InterMat Wrestling named Cael Sanderson its national Coach of the Year after the Nittany Lions completed a perfect 16-0 regular season, and won the Southern Scuffle, National Duals, Big Ten Championships, and NCAA National Championship.
Another way to write that would have been simply "everything". Penn State won everything, all of the time, and, really, destroyed everyone they faced.
They outscored their regular season opponents 548 to 132. They outscored Big Ten opponents 312 to 71. They registered 423 takedowns in duals, while conceding just 105. Said InterMat's Tom Franck:
What is remarkable is the extent to which Cael Sanderson gets his wrestlers to compete as he did -- creating angles, seeing not-obvious scoring opportunities and seizing them -- sometimes in creative ways. It is rare to see a Penn State wrestler get out-scrambled. They are always in shape, offensive-minded and compete in a way that is always more about wrestling than it is about brawling. In short, Cael Sanderson has developed a style that is not only successful, but is fun to watch and helps promote the sport of wrestling.
It's definitely fun to watch, and it is definitely offensive-minded. But the "developed a style" part can be misleading. The style is "score points", rather than particular techniques. One of the beautiful things about Cael's approach is that each wrestler gets to be himself (so long as he's scoring points). Consider the signature moves of Penn State's 2016 post season lineup:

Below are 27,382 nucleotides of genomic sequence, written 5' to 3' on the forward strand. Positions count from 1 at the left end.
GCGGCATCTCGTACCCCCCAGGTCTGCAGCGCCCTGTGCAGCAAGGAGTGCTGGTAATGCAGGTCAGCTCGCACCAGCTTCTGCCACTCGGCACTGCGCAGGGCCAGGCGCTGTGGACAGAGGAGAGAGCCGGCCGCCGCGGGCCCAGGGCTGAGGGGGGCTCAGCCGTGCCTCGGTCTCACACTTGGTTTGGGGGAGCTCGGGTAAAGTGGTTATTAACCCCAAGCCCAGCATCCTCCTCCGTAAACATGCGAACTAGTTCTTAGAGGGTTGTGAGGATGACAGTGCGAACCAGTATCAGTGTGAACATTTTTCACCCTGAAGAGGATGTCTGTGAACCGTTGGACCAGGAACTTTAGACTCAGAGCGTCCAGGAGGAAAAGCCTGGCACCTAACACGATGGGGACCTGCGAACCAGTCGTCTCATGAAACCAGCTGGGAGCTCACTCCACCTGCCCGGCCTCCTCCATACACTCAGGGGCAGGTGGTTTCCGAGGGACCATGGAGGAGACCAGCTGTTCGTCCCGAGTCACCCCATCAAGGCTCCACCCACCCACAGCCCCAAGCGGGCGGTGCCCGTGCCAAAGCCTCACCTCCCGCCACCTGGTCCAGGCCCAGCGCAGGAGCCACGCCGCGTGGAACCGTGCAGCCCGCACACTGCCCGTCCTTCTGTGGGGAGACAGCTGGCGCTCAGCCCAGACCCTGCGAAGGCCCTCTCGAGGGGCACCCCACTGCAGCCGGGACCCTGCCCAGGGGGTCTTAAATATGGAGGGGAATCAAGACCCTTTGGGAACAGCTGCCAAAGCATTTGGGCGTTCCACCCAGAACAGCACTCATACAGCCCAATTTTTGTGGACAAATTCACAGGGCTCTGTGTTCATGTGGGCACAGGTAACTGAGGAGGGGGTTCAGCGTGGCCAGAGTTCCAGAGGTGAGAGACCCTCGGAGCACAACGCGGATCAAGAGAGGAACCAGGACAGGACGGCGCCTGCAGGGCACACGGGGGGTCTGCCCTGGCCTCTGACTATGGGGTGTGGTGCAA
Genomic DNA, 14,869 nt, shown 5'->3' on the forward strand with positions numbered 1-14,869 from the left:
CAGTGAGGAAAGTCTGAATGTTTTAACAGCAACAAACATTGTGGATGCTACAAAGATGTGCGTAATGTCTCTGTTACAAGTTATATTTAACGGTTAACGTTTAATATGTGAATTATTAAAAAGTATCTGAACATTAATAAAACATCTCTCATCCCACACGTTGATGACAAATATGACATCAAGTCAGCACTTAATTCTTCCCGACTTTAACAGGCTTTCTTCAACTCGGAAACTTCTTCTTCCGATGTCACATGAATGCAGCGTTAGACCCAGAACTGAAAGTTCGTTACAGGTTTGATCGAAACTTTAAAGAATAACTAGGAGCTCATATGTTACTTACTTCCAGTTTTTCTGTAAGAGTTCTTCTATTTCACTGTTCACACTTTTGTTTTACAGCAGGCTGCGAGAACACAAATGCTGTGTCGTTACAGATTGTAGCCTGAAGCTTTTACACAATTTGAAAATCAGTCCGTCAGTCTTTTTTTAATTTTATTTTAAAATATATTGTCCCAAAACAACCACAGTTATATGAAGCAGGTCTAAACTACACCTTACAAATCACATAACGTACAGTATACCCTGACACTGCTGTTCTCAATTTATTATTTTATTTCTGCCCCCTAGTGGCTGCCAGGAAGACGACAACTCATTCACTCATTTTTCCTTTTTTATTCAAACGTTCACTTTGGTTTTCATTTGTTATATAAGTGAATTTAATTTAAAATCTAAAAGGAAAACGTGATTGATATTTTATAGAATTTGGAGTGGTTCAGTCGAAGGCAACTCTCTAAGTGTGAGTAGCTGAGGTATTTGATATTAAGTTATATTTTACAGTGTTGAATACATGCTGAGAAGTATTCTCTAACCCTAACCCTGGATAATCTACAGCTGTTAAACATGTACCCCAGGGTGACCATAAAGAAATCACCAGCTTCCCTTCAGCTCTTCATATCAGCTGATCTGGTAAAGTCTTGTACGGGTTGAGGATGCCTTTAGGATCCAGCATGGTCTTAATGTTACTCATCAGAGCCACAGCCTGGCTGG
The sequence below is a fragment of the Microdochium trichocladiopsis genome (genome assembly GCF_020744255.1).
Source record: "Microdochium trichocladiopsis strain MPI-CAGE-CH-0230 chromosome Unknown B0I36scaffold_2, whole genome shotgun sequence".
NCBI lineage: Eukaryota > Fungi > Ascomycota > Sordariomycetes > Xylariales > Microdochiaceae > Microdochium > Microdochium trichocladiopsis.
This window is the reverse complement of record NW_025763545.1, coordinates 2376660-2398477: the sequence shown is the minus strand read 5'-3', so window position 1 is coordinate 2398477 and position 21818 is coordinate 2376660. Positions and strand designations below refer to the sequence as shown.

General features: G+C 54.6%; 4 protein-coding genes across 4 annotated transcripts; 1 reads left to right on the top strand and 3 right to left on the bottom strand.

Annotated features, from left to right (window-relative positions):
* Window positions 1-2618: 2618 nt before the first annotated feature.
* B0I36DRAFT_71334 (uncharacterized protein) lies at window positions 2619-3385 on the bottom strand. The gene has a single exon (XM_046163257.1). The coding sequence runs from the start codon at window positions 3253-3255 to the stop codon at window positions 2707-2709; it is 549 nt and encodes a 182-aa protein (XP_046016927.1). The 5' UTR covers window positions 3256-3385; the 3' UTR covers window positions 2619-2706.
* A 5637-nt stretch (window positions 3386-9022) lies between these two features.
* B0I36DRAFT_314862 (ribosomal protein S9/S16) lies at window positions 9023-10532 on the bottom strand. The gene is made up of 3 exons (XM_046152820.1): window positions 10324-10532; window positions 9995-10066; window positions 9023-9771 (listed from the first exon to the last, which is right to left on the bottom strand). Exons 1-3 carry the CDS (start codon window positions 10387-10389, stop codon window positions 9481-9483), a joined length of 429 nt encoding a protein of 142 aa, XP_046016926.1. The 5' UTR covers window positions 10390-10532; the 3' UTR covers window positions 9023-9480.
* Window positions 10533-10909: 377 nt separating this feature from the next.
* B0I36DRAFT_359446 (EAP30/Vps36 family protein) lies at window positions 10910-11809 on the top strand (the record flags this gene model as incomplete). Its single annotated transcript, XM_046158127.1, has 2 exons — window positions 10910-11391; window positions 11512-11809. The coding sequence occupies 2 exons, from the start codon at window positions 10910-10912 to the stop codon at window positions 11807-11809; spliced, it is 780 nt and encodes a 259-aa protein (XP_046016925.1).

- Nico Megaludis - head inside to right ankle
- Jordan Conaway - right handed high crotch
- Jimmy Gulibon - snap down front headlock
- Zain Retherford - body scissors power half
- Jason Nolf - chain wrestling
- Geno Morelli - power double
- Bo Nickal - left underhook far knee
- Matt McCutcheon - ankle pick
- Morgan McIntosh - bow and arrow
- Nick Nevills - snatch single
Ten wrestlers, ten different offensive moves. All scoring moves welcome. Whatever you do well, the Penn State staff will let you do it, and make it better.
That's unique. Most of the top programs are known for a particular technique or approach. Iowa for hand fighting / brawling. Oklahoma State for John Smith's low single (and cutting weight, and backing up - at least outside of Stillwater). Minnesota and Virginia Tech for old school fundamentals. Missouri for being tough on top.
Penn State? Score points. Don't settle for a decision if you can get a major. Don't settle for a major if you can get the tech. Always Be Scoring. Always Be Scoring. It's pretty fun, and definitely worth another Coach of the Year award.